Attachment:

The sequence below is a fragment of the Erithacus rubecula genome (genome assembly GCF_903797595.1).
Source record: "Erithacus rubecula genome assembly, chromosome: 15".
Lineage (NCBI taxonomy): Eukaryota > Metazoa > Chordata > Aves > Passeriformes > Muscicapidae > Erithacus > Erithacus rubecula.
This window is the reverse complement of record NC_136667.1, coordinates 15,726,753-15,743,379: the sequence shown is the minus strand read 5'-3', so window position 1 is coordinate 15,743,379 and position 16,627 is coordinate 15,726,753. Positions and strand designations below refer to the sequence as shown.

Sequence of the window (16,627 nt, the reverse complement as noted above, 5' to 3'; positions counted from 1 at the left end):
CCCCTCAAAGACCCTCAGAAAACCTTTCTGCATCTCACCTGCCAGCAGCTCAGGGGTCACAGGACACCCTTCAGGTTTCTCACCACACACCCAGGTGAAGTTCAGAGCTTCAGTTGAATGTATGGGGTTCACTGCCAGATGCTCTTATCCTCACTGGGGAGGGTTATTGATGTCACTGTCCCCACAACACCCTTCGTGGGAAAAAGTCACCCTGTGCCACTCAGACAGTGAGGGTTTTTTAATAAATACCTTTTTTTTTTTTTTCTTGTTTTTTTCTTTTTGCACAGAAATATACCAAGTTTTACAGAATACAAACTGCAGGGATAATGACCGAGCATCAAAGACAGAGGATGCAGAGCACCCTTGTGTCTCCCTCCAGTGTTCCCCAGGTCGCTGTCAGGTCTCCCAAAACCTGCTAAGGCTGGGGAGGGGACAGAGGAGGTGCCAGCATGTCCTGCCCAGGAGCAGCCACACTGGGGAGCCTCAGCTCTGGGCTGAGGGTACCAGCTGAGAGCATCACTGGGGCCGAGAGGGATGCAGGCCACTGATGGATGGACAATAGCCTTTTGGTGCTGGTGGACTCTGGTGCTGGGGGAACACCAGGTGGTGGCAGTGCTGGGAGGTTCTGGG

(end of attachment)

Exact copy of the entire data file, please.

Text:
The sequence below is a fragment of the Erithacus rubecula genome (genome assembly GCF_903797595.1).
Source record: "Erithacus rubecula genome assembly, chromosome: 15".
Lineage (NCBI taxonomy): Eukaryota > Metazoa > Chordata > Aves > Passeriformes > Muscicapidae > Erithacus > Erithacus rubecula.
This window is the reverse complement of record NC_136667.1, coordinates 15,726,753-15,743,379: the sequence shown is the minus strand read 5'-3', so window position 1 is coordinate 15,743,379 and position 16,627 is coordinate 15,726,753. Positions and strand designations below refer to the sequence as shown.

Sequence of the window (16,627 nt, the reverse complement as noted above, 5' to 3'; positions counted from 1 at the left end):
CCCCTCAAAGACCCTCAGAAAACCTTTCTGCATCTCACCTGCCAGCAGCTCAGGGGTCACAGGACACCCTTCAGGTTTCTCACCACACACCCAGGTGAAGTTCAGAGCTTCAGTTGAATGTATGGGGTTCACTGCCAGATGCTCTTATCCTCACTGGGGAGGGTTATTGATGTCACTGTCCCCACAACACCCTTCGTGGGAAAAAGTCACCCTGTGCCACTCAGACAGTGAGGGTTTTTTAATAAATACCTTTTTTTTTTTTTTCTTGTTTTTTTCTTTTTGCACAGAAATATACCAAGTTTTACAGAATACAAACTGCAGGGATAATGACCGAGCATCAAAGACAGAGGATGCAGAGCACCCTTGTGTCTCCCTCCAGTGTTCCCCAGGTCGCTGTCAGGTCTCCCAAAACCTGCTAAGGCTGGGGAGGGGACAGAGGAGGTGCCAGCATGTCCTGCCCAGGAGCAGCCACACTGGGGAGCCTCAGCTCTGGGCTGAGGGTACCAGCTGAGAGCATCACTGGGGCCGAGAGGGATGCAGGCCACTGATGGATGGACAATAGCCTTTTGGTGCTGGTGGACTCTGGTGCTGGGGGAACACCAGGTGGTGGCAGTGCTGGGAGGTTCTGGG